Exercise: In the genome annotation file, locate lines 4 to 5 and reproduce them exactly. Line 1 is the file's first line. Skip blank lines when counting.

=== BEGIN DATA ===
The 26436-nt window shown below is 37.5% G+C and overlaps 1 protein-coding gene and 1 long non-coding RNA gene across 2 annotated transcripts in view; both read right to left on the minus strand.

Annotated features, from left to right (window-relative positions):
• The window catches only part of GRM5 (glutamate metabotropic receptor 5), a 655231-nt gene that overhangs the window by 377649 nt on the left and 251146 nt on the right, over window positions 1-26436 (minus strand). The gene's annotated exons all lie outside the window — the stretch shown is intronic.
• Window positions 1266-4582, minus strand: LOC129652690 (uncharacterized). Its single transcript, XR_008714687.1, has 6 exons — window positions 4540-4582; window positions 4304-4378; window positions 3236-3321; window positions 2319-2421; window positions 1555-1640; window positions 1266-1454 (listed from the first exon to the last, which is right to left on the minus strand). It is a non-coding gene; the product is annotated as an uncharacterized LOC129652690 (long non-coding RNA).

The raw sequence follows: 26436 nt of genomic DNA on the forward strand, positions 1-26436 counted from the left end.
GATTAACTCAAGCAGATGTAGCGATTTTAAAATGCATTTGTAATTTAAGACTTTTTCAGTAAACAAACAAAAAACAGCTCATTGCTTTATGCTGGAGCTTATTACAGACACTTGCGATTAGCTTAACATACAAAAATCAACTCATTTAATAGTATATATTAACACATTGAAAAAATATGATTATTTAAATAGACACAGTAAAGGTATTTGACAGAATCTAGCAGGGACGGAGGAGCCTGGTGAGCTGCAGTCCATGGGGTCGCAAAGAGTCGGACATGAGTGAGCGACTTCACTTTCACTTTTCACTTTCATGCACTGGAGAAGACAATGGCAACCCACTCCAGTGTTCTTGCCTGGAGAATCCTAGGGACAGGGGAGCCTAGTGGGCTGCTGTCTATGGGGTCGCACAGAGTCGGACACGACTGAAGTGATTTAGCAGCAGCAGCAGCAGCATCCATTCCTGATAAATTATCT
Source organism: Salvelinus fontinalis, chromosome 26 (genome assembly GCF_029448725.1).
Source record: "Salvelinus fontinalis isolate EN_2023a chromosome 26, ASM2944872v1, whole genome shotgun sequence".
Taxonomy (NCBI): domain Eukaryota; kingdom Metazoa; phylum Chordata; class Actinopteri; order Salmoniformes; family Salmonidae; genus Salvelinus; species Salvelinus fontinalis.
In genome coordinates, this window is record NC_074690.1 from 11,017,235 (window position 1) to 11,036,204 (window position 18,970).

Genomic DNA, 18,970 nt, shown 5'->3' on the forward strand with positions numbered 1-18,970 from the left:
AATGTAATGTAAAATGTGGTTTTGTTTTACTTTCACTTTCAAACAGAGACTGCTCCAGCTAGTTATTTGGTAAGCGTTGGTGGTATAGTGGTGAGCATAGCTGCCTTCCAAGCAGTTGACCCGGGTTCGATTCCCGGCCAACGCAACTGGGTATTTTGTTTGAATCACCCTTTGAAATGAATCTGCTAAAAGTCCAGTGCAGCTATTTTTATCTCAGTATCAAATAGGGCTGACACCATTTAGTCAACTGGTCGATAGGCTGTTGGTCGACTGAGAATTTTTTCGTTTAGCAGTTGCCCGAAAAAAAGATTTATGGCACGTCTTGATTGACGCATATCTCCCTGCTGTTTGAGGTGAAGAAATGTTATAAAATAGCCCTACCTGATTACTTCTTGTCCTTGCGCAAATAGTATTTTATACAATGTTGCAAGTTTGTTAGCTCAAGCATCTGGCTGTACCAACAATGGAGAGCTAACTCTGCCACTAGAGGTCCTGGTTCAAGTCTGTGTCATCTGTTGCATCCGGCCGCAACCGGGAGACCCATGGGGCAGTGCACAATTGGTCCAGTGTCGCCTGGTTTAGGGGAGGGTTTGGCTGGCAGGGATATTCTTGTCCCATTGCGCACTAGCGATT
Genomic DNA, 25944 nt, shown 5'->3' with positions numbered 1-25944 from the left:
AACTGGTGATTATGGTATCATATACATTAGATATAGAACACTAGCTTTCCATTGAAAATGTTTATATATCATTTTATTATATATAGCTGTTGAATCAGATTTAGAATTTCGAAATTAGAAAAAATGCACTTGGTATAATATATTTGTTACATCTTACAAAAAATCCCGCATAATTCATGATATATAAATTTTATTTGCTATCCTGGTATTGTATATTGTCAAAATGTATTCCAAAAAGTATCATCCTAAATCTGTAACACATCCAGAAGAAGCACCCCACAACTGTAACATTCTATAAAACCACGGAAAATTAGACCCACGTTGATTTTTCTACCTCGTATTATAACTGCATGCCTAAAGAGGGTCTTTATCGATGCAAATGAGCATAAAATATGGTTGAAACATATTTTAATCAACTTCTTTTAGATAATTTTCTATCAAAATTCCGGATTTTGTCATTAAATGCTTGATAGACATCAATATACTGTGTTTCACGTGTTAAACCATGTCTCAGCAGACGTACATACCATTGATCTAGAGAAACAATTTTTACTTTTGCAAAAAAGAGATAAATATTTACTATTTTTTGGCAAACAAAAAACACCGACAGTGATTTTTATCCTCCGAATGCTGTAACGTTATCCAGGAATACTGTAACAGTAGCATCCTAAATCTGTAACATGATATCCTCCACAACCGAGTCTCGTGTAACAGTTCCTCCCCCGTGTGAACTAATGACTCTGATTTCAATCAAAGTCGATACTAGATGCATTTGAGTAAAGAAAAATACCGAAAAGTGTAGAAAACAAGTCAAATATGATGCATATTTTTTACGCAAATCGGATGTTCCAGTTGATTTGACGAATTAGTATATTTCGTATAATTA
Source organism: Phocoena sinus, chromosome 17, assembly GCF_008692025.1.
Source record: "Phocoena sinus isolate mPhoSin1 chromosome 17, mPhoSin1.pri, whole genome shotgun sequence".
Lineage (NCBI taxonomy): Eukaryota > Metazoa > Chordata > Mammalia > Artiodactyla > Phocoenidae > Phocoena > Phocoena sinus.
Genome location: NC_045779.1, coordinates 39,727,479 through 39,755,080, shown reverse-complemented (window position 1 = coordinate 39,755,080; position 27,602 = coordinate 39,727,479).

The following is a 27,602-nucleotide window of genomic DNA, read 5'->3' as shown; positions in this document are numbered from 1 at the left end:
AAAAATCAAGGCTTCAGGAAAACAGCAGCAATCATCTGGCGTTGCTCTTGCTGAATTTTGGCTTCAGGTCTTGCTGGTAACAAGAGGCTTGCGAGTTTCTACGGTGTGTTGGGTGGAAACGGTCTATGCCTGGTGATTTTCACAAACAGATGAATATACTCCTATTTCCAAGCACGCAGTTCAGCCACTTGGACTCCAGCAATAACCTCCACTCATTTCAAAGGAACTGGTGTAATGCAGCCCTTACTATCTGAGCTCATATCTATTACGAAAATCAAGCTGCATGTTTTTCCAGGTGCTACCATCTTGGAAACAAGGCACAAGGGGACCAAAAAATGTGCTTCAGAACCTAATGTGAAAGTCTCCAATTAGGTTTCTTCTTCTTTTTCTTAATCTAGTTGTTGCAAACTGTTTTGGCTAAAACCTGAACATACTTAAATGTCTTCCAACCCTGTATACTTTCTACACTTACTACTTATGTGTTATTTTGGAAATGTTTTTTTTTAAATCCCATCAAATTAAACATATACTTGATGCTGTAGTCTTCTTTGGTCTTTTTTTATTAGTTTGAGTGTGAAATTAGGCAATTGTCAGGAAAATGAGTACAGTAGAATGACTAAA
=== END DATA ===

• Window positions 1266-4582, minus strand: LOC129652690 (uncharacterized). Its single transcript, XR_008714687.1, has 6 exons — window positions 4540-4582; window positions 4304-4378; window positions 3236-3321; window positions 2319-2421; window positions 1555-1640; window positions 1266-1454 (listed from the first exon to the last, which is right to left on the minus strand). It is a non-coding gene; the product is annotated as an uncharacterized LOC129652690 (long non-coding RNA).

The raw sequence follows: 26436 nt of genomic DNA on the forward strand, positions 1-26436 counted from the left end.